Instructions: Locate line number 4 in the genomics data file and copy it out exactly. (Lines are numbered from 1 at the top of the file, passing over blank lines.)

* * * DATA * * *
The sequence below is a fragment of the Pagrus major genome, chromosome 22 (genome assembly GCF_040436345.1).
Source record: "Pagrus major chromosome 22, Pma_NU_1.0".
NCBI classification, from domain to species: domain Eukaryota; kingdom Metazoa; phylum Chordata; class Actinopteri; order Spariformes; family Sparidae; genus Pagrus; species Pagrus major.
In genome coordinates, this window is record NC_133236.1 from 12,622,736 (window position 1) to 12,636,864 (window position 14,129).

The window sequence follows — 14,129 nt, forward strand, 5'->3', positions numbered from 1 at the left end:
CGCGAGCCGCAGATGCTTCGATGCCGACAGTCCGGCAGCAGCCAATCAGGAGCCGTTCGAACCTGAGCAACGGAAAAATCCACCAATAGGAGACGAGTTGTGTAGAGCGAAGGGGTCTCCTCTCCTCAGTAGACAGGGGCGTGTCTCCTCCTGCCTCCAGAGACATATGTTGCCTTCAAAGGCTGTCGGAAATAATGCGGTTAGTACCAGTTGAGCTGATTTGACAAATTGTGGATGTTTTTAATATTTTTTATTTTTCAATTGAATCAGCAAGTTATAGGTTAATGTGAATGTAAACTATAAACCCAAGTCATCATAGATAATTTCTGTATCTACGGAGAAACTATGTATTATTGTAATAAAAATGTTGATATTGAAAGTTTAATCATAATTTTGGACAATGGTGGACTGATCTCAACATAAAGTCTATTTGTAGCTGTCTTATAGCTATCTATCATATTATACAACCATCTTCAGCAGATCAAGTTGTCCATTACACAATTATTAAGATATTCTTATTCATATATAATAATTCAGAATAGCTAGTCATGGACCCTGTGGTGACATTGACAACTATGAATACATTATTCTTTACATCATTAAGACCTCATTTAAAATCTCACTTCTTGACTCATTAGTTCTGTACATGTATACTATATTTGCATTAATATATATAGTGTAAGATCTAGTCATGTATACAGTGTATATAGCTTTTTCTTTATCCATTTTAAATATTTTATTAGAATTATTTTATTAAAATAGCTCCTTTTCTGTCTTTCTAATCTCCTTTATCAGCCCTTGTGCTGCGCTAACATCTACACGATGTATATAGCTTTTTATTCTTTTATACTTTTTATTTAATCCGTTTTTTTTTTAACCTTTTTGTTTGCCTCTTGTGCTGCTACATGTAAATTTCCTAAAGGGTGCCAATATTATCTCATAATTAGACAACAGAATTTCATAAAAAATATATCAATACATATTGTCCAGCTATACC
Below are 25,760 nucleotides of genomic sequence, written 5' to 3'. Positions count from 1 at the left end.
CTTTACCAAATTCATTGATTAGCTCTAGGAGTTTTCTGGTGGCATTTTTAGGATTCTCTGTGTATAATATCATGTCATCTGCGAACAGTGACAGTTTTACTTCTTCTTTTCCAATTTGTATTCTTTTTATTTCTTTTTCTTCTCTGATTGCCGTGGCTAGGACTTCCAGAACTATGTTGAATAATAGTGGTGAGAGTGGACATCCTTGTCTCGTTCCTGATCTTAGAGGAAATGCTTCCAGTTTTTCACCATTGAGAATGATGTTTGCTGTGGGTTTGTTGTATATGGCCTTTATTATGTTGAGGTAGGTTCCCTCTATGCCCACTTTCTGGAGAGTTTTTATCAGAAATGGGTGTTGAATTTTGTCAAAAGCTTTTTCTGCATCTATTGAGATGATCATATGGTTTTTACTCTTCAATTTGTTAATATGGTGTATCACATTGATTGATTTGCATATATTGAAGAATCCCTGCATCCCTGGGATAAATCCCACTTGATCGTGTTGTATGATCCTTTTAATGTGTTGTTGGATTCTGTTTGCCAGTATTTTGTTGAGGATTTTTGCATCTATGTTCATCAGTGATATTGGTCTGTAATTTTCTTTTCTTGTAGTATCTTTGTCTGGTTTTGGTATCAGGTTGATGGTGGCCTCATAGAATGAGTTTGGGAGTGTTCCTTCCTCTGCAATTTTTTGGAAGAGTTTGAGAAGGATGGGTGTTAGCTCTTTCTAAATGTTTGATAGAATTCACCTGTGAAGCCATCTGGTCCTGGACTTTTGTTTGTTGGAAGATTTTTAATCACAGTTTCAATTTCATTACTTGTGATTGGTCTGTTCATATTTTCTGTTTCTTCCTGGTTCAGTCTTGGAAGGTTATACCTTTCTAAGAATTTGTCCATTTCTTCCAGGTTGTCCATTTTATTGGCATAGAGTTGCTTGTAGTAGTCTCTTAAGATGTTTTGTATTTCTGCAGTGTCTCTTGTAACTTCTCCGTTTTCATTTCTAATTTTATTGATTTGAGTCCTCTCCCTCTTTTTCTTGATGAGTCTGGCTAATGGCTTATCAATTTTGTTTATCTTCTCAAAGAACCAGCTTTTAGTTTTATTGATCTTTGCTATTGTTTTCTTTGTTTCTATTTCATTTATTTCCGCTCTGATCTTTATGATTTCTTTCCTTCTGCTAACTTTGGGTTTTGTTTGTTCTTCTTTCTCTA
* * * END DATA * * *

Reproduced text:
In genome coordinates, this window is record NC_133236.1 from 12,622,736 (window position 1) to 12,636,864 (window position 14,129).